With this, we finish the summary of methods and tools used to extract data from damaged phones. We hope this article has been useful for you.



About the Author: Igor Mikhaylov

Independent law enforcement professional from Russian FederationInterests:Computer, Cell Phone & Chip-Off ForensicsContacting the Author:http://linkedin.com/in/igormikhaylovcfSite: http://www.weare4n6.com/


50 thoughts on “Extracting data from damaged mobile devices”

  1. Nice and a good article, I was quite surprise that data still could recover from mobile devices that had been exposed to a high temperature level, which it gave me a perception of the damage mobile device might have a low recovery rate.

  2. Good article. We are doing exactly the same steps using eg UFED PA, Mobile Phone Carver, .XRY and python scripts to extract and decoding data from damage chips. We use Elnec programmator and adaptors in our Adaya LAB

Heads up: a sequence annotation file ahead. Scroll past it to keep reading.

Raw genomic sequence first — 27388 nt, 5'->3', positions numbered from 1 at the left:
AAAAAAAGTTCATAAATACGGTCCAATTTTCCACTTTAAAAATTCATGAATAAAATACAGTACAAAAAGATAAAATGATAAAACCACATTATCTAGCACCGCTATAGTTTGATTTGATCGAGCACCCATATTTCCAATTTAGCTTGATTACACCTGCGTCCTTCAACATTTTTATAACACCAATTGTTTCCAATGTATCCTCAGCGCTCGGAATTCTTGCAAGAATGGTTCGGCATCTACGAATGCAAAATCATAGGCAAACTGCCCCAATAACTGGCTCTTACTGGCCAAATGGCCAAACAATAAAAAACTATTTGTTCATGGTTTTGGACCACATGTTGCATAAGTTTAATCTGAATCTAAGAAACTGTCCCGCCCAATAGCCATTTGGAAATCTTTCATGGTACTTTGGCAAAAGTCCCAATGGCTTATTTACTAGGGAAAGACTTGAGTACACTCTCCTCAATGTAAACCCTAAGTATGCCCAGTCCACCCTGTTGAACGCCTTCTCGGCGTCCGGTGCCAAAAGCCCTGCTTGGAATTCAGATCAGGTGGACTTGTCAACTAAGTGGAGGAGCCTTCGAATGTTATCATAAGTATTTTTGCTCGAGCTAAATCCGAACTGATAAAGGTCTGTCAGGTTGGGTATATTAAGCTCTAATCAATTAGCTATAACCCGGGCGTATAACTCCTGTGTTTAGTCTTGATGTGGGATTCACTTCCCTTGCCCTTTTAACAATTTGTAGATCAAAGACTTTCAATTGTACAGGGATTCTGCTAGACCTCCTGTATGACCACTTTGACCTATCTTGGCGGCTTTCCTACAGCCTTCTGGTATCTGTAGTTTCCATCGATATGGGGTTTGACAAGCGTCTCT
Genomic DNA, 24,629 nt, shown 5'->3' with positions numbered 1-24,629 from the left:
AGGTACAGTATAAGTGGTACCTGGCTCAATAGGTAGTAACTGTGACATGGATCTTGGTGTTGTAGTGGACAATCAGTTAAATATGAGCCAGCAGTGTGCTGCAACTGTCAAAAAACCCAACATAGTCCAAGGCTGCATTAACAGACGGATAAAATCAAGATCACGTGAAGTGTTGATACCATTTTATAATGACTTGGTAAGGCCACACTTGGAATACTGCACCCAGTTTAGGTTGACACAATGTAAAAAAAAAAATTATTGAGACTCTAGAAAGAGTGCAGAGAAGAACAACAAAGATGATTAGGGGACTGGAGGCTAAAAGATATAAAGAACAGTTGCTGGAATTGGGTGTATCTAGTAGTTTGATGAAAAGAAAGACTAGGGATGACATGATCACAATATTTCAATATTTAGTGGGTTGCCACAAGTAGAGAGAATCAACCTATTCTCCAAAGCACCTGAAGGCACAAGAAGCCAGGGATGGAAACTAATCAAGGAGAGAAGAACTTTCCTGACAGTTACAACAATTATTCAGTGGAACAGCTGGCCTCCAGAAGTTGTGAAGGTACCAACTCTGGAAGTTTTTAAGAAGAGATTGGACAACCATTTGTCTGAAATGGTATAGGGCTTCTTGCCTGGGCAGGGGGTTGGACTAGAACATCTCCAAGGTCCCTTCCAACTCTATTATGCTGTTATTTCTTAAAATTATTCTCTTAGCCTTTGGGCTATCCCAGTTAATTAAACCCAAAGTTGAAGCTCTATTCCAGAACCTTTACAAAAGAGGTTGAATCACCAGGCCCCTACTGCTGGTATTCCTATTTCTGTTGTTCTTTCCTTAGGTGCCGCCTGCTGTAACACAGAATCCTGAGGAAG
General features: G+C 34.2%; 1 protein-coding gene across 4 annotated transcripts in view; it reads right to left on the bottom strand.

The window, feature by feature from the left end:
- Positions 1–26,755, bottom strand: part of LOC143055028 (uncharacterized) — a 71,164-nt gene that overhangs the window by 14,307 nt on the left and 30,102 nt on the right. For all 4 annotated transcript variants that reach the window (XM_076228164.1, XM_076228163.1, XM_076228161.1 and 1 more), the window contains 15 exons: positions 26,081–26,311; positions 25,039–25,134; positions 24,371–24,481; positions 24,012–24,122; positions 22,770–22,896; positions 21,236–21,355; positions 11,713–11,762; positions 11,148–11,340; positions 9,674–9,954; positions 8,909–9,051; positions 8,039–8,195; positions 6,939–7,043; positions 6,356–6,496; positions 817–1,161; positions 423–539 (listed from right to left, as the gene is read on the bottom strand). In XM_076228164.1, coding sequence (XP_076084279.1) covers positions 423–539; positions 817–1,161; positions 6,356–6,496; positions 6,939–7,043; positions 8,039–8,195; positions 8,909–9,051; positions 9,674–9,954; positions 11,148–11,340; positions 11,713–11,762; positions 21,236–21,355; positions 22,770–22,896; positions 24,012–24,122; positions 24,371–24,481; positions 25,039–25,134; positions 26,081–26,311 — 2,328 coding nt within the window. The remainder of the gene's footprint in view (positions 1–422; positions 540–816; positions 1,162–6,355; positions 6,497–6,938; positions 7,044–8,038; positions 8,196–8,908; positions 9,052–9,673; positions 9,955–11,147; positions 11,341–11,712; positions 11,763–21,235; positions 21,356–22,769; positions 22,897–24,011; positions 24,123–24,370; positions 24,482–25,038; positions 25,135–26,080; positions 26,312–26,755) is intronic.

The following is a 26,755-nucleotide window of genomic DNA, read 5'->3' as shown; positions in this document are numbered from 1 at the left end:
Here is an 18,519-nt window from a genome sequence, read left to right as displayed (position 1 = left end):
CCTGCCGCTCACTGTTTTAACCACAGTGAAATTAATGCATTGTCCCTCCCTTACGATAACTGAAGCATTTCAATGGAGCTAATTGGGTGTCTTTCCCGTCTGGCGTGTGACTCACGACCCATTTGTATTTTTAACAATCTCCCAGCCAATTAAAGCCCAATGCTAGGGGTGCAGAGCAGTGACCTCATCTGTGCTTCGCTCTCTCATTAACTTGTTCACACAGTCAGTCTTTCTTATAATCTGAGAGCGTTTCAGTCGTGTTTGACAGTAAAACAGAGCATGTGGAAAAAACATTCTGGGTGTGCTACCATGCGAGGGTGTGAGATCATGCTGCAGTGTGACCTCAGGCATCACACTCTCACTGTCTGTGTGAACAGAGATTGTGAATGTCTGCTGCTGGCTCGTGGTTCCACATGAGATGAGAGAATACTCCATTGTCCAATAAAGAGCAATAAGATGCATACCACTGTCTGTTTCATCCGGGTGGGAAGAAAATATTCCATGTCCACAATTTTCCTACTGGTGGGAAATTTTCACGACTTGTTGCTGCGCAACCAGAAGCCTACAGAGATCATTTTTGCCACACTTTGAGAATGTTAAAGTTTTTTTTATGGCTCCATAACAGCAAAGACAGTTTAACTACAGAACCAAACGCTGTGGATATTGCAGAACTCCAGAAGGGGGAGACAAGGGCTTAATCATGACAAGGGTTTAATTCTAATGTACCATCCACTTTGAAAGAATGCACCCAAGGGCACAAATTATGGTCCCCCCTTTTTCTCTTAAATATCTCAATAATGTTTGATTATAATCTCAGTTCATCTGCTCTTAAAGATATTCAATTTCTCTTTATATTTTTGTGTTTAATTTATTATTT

3. Heya just came upon your blog via Google after I typed in, “Extracting data from damaged mobile devices ”
    or perhaps something similar (can’t quiite
    remember exactly). Anyways, I’m relieved I found it simply because
    your content is exactly what I’m looking for (writing a university
    paper) and I hope youu don’t mind if I gather some material from here and Iwill of course credit you
    as thhe reference. Thank you.

  4. Good article. Mine Samsung Galaxy Smartphone got damaged due to water and service center says cant recover my data. I want to recover my important photos and images. Do you have any facility in India so that I could get my Data recover.